Droughts are making it all but impossible for rural women in Kasese, Uganda to farm, leading to food insecurity and poverty. As a result, more women are forced into prostitution, and the resulting exposure to pregnancy and HIV/AIDS, as the only way to feed their children. Rockflower funded a 50-women training program in how to grow climate-appropriate micro gardens in rural areas or in urban ones like balconies or rooftops. Teaching methods for rainwater collection, growing the plants in recycled, locally-available materials such as old car tires and plastic bags, and creating their own organic pesticides and fertilizers allows low-income women to easily produce enough food for their families and to be able to sell the surplus for extra income. The program is a model of supporting women as a way to work through food insecurity in areas that are faced with prolonged drought due to climate change.

Photography courtesy of The Asia Foundation
Photography courtesy of The Asia Foundation

A lesser-known impact of climate change is the rise of gender-based violence to women, girls, and people who are LGBTQ. During climate-related natural disasters, women face increased violence and harassment, meaning an environmental crisis is also a humanitarian one. Women and girls are typically responsible for securing the family’s water and wood for fuel. Due to climate change, this often now requires traveling increasingly long distances, which not only creates additional security risks, but the time commitment often means girls must withdraw from school. For example, during periods of drought in Micronesia, women and girls were forced to walk farther to water wells, leading to a rise in rape. Pacific Island women bear the brunt of the climate crisis—and also have solutions. The Asia Foundation’s Pacific Islands program has helped develop the PowerShift Fund, led by Pacific women to address challenges like gender-based violence from climate change. During the April 2021 floods in Timor-Leste, the fund covered psychological support services to evacuees and emergency support to survivors of gender-based violence. Often after a disaster, men leave the area to find work elsewhere, making it dangerous for women and girls to return to their former homes without the protection of male family members, so the fund established three evacuation shelters that house over 1,500 people who couldn’t safely go home, mostly women and girls.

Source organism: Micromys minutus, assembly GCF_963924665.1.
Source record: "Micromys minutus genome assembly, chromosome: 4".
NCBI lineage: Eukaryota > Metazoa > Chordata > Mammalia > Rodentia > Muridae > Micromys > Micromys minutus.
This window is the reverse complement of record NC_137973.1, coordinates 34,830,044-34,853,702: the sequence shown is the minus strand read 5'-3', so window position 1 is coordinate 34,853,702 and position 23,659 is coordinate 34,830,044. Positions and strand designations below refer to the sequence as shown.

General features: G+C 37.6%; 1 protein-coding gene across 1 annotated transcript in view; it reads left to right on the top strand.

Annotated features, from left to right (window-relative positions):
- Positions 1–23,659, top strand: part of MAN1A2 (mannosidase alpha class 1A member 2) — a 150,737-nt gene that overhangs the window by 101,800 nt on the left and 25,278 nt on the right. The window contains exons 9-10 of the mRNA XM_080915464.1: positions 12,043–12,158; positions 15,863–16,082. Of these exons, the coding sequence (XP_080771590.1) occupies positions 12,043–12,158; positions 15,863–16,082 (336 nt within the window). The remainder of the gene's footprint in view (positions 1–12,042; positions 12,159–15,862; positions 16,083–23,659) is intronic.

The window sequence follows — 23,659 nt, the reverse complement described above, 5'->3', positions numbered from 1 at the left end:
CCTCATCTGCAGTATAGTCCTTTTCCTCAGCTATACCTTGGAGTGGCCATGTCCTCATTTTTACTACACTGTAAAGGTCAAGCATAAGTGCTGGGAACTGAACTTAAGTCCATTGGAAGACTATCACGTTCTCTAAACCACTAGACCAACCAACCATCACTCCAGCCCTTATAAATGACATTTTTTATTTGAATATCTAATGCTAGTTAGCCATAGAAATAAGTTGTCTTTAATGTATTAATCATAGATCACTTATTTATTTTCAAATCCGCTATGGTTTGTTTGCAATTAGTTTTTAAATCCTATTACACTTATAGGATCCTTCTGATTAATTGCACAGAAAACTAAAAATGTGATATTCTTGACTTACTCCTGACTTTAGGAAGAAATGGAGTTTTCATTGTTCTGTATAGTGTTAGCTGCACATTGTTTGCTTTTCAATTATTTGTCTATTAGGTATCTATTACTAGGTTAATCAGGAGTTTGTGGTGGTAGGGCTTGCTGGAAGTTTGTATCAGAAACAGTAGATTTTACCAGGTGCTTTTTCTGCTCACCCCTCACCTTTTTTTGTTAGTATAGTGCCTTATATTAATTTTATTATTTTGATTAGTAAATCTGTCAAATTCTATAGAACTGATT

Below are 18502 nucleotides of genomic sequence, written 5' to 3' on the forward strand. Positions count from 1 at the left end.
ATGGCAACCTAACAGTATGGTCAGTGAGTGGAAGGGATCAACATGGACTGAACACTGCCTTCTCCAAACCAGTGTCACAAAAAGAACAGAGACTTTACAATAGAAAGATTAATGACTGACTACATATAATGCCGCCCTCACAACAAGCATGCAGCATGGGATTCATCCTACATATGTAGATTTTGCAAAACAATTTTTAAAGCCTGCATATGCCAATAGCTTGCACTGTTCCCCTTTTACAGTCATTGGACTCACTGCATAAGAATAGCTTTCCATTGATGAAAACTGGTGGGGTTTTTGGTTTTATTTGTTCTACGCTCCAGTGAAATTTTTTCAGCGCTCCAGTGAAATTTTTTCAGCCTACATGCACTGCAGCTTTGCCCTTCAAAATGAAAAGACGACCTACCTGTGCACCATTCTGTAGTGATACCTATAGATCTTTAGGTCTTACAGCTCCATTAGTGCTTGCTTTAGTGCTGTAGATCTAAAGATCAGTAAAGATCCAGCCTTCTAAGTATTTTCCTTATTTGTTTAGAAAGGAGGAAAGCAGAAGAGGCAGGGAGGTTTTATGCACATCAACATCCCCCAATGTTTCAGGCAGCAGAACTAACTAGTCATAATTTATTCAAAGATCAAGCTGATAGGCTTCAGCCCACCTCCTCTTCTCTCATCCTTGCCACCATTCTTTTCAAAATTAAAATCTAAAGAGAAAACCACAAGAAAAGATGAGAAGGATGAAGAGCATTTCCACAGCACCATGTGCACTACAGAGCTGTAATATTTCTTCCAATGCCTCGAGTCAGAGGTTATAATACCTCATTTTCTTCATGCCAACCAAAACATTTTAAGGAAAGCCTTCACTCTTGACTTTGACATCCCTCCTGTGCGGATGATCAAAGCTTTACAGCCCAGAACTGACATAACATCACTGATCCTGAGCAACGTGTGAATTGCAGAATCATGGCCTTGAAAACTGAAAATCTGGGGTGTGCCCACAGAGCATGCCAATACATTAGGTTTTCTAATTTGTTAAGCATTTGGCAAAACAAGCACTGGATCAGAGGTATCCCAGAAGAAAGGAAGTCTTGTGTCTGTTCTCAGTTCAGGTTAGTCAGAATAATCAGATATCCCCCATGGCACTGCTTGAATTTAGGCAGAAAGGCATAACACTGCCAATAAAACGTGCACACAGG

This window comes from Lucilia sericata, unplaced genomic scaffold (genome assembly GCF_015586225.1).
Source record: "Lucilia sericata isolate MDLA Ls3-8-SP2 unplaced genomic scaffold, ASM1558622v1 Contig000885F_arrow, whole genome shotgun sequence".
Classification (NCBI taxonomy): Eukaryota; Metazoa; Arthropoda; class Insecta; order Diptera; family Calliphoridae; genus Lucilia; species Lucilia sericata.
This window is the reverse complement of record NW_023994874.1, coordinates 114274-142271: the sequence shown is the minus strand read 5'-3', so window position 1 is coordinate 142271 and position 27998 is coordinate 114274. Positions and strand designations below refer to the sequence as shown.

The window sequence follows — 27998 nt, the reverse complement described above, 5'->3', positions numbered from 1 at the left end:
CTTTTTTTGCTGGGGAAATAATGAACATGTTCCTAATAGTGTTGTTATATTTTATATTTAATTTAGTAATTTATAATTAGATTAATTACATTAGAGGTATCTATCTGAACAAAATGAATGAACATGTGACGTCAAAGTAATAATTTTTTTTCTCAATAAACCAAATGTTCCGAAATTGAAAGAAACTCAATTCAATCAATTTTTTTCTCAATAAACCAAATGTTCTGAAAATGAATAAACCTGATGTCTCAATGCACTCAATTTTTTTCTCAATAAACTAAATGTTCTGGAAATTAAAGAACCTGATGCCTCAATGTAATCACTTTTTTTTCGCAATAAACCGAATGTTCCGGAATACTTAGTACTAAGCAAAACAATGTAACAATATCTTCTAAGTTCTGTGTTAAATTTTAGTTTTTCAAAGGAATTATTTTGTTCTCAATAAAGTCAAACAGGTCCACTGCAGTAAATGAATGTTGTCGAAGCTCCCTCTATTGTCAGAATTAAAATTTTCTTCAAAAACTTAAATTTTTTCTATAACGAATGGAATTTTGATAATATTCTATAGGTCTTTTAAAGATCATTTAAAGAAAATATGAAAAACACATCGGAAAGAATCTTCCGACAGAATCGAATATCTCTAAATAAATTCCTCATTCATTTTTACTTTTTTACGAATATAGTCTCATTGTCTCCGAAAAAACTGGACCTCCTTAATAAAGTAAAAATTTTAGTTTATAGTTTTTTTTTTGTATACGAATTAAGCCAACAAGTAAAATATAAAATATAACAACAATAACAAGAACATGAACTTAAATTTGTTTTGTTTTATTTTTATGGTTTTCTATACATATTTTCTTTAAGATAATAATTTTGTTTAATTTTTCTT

GETTY IMAGES
GETTY IMAGES

Movements for environmental justice are closely entwined with movements for gender and racial (especially Indigenous) liberation. As always with making true systemic change, it’s critical to center the people who have been most affected—for funders to listen rather than talk, to follow rather than lead, and to provide financial support to make the ideas a reality. With women and girls being the people most impacted by climate change, both everyday donors and big philanthropy can show support by directing more dollars to women’s foundations that are leading the fight for the future of our planet. —Elizabeth Barajas-Román

Elizabeth Barajas-Román is the President & CEO of the Women's Funding Network, the world’s largest philanthropic alliance for gender equity.